Spurs coach Gregg Popovich is the greatest basketball coach of all time, and he’s horrified by what’s happened to his sport as a result of the three point shot:

I hate it, but I always have,” Popovich said of the shot. “I’ve hated the three for 20 years. That’s why I make a joke all the time [and say] if we’re going to make it a different game, let’s have a four-point play. Because if everybody likes the three, they’ll really like the four. People will jump out of their seats if you have a five-point play. It will be great. There’s no basketball anymore, there’s no beauty in it. It’s pretty boring. But it is what it is and you need to work with it.”

His championship team from 5 years ago featured the most aesthetically beautiful style of play ever seen in any American team sport, deploying a wide range of approaches.  Now it’s nonstop drive to the basket and score, or toss it out for a three pointer, over and over and over.

Do you see what we did?  The NBA noted that three pointers were lots of fun for fans, and thought that increasing them 10-fold would increase the fun 10-fold.  But it didn’t happen.  It’s as if baseball moved the fences in 100 feet to have lots more home runs.

Or—and this is where I finally get around to explaining why we are so unhappy—as if you made it so that all our desires were right at our fingertips.  No more unpleasant surprises in foreign travel; you’ll surf the internet and know exactly what to expect before you leave home!  You can also use the internet to do research on your date, before going out with him or her.  No messy surprises. No more need to browse through an old bookstore; it’s all on Amazon.  No need to trek out to the movie theatre and wait expectantly for the new Star Wars, it’s all on your big HDTV.  Remember when eating at a Thai or sushi restaurant was a thrill?  Remember when it stopped being a thrill?  Remember why it stopped being a thrill?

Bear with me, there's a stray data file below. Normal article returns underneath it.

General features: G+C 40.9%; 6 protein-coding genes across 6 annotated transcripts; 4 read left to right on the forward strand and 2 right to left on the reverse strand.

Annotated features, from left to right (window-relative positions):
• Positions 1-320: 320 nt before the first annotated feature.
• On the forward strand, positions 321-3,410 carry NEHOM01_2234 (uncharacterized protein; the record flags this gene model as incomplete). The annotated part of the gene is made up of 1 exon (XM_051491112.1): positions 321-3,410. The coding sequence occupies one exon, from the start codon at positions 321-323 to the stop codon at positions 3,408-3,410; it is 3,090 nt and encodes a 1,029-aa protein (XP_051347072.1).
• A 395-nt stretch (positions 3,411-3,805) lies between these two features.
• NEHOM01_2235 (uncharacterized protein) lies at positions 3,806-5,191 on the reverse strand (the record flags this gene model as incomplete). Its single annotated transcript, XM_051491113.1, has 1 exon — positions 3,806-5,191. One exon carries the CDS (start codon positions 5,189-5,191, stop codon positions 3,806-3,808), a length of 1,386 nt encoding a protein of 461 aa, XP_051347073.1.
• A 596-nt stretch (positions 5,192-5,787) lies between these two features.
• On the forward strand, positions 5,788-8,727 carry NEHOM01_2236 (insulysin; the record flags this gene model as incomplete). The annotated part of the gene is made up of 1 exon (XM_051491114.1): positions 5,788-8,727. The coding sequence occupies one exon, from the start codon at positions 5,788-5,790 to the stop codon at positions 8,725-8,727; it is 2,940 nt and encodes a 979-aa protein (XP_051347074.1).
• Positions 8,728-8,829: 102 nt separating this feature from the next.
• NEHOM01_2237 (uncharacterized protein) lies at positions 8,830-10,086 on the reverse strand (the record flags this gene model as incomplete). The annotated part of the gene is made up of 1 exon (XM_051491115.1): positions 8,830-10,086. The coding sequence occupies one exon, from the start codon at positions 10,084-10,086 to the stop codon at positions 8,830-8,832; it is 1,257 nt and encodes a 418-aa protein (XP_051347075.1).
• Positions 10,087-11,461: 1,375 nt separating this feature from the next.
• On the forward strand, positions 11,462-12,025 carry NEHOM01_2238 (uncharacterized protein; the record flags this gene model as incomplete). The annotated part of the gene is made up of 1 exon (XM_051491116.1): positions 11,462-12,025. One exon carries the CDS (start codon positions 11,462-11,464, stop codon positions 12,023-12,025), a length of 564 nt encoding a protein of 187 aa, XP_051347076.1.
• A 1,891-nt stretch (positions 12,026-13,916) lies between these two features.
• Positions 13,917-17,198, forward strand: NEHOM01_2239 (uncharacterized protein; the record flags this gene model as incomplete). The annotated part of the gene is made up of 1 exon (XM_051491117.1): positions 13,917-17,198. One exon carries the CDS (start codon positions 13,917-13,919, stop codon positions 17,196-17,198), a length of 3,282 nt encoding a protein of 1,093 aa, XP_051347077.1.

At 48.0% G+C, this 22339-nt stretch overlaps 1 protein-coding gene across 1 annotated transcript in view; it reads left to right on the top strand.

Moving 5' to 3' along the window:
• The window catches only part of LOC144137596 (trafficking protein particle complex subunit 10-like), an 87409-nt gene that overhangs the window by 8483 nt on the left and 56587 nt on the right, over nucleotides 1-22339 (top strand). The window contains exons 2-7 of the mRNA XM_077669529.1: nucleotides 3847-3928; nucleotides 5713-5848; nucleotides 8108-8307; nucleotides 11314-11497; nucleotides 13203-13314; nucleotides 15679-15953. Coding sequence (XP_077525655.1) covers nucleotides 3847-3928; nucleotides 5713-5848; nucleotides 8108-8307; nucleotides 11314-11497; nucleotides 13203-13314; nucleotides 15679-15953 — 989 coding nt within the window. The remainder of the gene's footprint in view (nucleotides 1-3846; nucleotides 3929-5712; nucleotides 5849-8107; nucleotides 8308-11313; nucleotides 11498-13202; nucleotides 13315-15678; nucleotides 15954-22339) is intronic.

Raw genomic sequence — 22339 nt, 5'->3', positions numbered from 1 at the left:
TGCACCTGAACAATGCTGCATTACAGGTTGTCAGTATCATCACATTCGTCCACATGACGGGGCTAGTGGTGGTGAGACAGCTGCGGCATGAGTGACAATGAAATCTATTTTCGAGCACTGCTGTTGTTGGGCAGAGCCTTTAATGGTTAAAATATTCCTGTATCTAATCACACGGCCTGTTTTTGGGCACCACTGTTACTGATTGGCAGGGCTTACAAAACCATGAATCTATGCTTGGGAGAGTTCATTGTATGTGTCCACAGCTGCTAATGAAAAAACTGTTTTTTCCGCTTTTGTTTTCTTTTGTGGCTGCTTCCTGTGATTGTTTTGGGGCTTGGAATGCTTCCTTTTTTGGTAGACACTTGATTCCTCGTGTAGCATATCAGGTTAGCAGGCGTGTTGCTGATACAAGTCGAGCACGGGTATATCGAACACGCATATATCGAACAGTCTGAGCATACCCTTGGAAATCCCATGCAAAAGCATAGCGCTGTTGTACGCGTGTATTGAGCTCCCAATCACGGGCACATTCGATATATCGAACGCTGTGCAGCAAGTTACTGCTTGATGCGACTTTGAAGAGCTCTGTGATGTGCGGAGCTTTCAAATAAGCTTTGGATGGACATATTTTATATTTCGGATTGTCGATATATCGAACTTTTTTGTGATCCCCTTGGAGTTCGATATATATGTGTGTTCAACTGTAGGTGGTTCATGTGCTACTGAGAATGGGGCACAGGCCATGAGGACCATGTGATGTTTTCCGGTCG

Last night I saw Anthony Bourdain’s final episode on CNN.  He revisited the Lower East Side of New York, where he used to buy drugs when he was young.  By modern standards, the Lower East Side circa 1980 was a nightmarishly awful place, and yet he and the people that he interviewed longed for the wild and messy world they had lost.  He seemed like someone who had lost interest in the modern world.